Carly Schnitzler

October 21, 2018

Degrees

2016, BA, Dartmouth College, English modified with Philosophy, minor in Ethics

Bio

Carly Schnitzler is a graduate fellow in Rhetoric, Composition, and Literacy Studies in the Department of English and Comparative Literature at the University of North Carolina at Chapel Hill. Her research focuses on the compositional junctures between experimental contemporary American poetry and visual art and how they shape rhetorical uses of form and material, both physical and digital.


Curriculum Vitae / Resume

Jacob T. Watson

October 15, 2018

Degrees

PhD, English, University of North Carolina at Chapel Hill, Defending 2018

M.A. English, University of Georgia at Athens, 2011

B.A. English, Philosophy Minor, University of Georgia at Athens, 2009

magna cum laude

Bio

I am a Ph.D. candidate specializing in critical theory, film and media. I’m currently thinking about the discourses surrounding audiovisual technology in the mid-twentieth century as they pertain to the history and prehistory of American broadcast television. My other interests include graphics, speculative fiction after World War II, image theory, information theory, and screen archeology. I have taught courses on contemporary literature, digital literature, film and visual culture. I’m also an avid hiker and obsessive music lover.


Publications:

“The Suffusion of the Televisual in The Crying of Lot 49.” Style 51.2 (2017).


Teaching Awards

  • 2017-18           UNC-CH English and Comparative Literature Distinguished Teaching Fellowship
  • 2015                UNC-CH English and Comparative Literature Senior Teaching Fellowship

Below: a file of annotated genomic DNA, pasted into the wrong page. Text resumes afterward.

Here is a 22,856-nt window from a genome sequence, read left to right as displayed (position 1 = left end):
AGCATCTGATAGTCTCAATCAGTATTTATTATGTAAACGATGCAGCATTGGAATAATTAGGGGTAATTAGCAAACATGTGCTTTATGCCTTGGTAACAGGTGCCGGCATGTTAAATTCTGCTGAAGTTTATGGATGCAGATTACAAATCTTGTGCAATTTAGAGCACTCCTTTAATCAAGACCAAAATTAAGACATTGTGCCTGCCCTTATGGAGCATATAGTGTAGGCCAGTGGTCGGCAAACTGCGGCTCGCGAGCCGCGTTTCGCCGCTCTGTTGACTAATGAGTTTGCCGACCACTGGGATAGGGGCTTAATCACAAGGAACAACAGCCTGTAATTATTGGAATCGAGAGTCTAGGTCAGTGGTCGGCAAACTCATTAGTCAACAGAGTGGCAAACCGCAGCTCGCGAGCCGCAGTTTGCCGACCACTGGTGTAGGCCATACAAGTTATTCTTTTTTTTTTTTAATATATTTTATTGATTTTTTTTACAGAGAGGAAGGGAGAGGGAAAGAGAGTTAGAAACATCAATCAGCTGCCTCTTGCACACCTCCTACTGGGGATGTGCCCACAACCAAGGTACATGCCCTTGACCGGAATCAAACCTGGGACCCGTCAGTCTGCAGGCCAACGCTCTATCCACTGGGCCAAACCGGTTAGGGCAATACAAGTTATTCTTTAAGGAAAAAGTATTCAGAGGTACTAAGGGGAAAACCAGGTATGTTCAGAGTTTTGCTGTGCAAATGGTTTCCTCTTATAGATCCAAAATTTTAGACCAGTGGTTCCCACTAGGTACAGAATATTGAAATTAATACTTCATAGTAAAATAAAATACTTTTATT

Awards

  • 2016-17           UNC Graduate School Dissertation Completion Fellowship
  • 2016                The Eliason Dissertation Fellowship
  • 2015                The Carol and Edward Smithwick Summer Research Fellowship
  • 2015                The John R. Bittner Award for Outstanding Dissertation in Literature and Media

Curriculum Vitae / Resume

Matthew Scott Duncan

August 8, 2018

Degrees

BA English, Clemson University

Bio

Matt Duncan is a second-year PhD student and teaching fellow at the UNC Chapel Hill. His research explores the unique role of digital tools in shaping the composition classroom, with an emphasis on a low-bridge approach to the application of technology in writing curriculum. He is also Co-Editor of Fiction for Carolina Quarterly and is a Carolina Digital Humanities Initiative Project Management Fellow.


Awards

  • CDHI Project Management Fellowship
  • CDHI Recruitment Fellowship
  • Fred W. Shilstone Memorial Award
  • Lucy K. Rollins Award

Curriculum Vitae / Resume

Sarah Ann Singer

April 23, 2018

Degrees

B.A., magna cum laude, Women’s Studies and English Language and Literature. University of Maryland, May 2013. Phi Beta Kappa.